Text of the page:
The Emotive Qur’an in its Late Antique Context, part 1: Context
- Karen Bauer
- 20 March 2018
- Free to visit
- LUCIS Spring Fellow 2018: Karen Bauer
2311 BD Leiden
Emotion in pre-Islamic Arabia
The Qur’an did not emerge in a vacuum: its emotional appeal was oriented to a particular audience, who had their own values and ideas. This lecture is an attempt to recover an understanding of a Late Antique, pre-Islamic emotional norms through a constellation of emotions (fear, grief, love, and compassion), as they appear in pre-Islamic poetry, selected Syriac homiletic poems, and other sources. Drawing on recent theories from the field of emotions history, Bauer focuses particularly on how these emotions were expressed or controlled. Emotional control and expression sheds light on the power relations between the different actors in these texts, and the gendered dynamics of emotion. Bauer also argues that descriptions of emotional control, or lack thereof, are related to a text’s function and genre.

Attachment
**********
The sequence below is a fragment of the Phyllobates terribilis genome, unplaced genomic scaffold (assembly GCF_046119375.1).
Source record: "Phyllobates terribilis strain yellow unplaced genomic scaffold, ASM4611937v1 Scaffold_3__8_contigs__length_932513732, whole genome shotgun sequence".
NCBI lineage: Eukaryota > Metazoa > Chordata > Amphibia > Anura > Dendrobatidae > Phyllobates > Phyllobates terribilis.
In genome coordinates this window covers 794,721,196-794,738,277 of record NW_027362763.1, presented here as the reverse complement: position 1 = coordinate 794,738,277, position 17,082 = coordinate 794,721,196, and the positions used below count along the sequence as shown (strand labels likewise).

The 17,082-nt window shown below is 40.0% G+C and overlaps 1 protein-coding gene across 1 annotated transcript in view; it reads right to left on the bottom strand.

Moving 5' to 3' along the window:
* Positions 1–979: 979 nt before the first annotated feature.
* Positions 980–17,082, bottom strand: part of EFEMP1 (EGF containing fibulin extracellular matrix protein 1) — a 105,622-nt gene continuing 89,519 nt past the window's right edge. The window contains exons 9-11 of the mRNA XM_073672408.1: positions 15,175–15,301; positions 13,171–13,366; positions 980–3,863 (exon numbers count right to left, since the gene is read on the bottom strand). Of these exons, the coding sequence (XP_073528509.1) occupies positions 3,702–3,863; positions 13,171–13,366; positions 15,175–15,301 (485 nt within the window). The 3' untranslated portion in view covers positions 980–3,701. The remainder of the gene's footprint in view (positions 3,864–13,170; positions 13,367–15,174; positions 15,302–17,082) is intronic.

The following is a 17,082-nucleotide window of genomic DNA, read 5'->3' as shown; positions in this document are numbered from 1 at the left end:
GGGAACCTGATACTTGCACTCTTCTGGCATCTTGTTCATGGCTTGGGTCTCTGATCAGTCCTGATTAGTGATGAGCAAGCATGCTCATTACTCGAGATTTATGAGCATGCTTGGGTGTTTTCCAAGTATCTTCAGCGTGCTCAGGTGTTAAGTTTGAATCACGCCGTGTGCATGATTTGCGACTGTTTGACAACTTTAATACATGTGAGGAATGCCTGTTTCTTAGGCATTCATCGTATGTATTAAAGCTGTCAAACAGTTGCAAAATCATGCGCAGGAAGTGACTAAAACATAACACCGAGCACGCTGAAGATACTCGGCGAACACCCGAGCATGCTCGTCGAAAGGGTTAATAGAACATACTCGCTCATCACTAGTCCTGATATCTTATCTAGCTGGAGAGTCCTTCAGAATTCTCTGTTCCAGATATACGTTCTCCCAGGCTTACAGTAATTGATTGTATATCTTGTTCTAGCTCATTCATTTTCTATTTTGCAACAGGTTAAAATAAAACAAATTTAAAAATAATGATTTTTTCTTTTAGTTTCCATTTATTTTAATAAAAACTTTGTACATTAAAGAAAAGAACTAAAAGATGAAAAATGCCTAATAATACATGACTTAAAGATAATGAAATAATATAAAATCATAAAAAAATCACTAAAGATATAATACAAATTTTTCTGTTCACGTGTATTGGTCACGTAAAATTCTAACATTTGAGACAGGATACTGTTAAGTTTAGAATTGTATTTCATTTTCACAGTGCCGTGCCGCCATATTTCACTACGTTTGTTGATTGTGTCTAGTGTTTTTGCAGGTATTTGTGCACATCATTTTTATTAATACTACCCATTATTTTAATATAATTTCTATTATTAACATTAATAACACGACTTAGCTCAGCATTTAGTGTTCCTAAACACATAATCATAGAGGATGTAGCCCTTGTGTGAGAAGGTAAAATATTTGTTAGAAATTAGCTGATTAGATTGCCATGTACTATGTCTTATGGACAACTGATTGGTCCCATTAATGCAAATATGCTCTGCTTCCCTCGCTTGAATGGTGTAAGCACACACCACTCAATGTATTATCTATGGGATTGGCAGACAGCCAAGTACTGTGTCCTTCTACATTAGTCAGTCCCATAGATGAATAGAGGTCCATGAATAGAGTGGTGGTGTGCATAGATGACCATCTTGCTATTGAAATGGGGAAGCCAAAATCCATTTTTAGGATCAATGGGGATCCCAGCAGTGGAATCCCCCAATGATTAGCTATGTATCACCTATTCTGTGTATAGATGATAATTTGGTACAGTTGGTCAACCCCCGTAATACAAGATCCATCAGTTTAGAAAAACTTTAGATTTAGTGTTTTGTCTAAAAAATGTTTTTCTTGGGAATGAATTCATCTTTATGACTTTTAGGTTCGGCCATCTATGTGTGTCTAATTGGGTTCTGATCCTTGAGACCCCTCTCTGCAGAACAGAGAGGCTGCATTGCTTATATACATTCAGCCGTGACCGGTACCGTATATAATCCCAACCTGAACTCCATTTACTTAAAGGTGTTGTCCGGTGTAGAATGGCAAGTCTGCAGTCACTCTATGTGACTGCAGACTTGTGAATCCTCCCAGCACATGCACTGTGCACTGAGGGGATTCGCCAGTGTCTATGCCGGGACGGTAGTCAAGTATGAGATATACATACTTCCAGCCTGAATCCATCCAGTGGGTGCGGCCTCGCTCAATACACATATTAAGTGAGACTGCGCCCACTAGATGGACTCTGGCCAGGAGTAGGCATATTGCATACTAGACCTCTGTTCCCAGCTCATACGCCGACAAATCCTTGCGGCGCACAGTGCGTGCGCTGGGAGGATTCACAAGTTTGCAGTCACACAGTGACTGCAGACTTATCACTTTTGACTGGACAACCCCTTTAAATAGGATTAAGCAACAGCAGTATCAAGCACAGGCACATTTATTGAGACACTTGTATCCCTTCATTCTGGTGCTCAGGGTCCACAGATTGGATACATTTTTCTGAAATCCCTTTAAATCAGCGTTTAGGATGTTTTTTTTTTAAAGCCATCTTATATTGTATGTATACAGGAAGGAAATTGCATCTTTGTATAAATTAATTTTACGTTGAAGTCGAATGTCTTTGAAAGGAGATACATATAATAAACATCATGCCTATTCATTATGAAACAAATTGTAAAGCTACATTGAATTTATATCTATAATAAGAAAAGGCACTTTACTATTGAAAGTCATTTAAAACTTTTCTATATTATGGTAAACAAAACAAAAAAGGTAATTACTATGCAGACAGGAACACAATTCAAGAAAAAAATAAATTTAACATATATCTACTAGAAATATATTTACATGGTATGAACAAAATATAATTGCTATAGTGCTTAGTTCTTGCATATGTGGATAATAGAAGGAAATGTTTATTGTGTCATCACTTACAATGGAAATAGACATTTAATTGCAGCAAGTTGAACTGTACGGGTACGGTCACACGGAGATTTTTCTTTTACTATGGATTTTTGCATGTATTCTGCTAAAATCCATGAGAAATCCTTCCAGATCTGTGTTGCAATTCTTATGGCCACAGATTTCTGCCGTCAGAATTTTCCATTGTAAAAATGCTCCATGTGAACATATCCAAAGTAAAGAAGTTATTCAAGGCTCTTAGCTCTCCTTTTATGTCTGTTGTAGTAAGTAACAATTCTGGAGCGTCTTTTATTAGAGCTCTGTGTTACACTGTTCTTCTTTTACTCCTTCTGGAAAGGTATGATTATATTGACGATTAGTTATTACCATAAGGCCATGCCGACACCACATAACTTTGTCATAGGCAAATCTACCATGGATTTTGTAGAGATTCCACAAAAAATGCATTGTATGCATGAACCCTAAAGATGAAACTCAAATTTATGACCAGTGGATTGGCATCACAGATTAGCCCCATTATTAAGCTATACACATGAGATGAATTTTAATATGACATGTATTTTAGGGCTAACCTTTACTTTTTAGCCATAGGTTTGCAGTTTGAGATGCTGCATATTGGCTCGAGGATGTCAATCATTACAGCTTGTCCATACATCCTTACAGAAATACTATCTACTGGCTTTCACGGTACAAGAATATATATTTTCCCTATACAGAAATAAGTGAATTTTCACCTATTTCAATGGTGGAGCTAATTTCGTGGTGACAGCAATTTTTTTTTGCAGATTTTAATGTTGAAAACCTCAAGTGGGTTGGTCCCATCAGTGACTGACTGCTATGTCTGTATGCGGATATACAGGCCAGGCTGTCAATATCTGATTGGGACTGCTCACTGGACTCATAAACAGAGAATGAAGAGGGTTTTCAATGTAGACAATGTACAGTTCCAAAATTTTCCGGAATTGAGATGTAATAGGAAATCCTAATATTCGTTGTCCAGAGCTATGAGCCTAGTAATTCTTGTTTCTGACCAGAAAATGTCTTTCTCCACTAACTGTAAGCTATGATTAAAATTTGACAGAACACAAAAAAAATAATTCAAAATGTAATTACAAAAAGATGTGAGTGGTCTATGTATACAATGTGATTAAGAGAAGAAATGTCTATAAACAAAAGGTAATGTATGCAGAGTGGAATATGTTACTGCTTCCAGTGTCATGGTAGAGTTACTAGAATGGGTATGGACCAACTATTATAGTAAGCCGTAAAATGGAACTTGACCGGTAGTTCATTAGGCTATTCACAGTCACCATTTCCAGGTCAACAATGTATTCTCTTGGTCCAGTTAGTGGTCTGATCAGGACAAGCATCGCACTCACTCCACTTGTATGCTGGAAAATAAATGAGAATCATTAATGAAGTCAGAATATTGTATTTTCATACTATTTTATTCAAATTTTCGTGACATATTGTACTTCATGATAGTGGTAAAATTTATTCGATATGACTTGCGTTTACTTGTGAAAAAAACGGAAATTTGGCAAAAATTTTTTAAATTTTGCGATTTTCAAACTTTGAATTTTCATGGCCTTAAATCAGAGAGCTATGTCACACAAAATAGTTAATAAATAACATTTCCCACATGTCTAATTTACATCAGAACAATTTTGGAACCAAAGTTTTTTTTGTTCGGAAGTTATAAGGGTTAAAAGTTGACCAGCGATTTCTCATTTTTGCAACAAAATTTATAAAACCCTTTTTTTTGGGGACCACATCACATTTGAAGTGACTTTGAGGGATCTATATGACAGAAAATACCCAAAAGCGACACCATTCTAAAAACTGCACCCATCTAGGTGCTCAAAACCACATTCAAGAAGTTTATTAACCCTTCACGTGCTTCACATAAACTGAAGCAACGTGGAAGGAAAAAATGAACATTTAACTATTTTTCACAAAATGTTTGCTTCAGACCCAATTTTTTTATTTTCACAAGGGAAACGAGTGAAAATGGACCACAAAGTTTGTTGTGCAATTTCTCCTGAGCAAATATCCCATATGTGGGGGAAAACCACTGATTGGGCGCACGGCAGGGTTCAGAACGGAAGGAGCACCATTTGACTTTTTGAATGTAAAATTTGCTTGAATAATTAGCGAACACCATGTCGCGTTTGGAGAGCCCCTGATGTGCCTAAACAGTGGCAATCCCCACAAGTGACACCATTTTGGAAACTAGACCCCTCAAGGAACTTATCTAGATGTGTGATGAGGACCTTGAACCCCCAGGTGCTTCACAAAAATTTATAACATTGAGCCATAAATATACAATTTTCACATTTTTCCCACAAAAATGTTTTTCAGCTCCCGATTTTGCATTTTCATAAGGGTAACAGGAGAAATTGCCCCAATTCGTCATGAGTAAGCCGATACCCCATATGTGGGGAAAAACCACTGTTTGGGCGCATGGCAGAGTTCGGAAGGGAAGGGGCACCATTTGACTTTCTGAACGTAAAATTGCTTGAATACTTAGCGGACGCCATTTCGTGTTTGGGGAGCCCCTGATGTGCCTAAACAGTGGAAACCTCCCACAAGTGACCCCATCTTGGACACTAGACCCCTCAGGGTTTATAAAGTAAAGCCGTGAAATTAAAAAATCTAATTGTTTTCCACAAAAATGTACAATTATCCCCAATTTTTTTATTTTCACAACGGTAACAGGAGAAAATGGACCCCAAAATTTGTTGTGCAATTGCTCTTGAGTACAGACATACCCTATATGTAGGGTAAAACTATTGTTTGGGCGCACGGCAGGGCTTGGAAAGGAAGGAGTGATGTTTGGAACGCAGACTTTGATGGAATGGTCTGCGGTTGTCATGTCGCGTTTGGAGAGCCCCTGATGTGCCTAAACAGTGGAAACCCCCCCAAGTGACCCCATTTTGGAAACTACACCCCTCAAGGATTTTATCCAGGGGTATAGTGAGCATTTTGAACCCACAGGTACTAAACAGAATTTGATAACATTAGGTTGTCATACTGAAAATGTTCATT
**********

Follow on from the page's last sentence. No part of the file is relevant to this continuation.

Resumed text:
About Karen Bauer
Dr. Karen Bauer (PhD, Princeton, 2008) is a Senior Research Associate in the Qur’anic Studies Unit at the institute of Ismaili studies. She specialises in Islamic social and intellectual history; her specific interests include the Qur’an and Qur’anic exegesis, emotions and emotional rhetoric in Islamic history, and gender in Islamic history and thought. Her research centers on medieval texts, but she occasionally ventures into modern territory, such as when she interviewed religious scholars (ʿulamaʾ) in Iran and Syria for her book Gender Hierarchy in the Qur’an. She has published on subjects such as emotional rhetoric in the Qur'an, women’s right to be judges in medieval Islamic law, the potential and actual audiences for medieval tafsīr, and the formula pertaining to kindness in marriage present in both tafsīr and the documentary evidence of contracts of marriage. She is active in the International Qur’anic Studies Association (IQSA).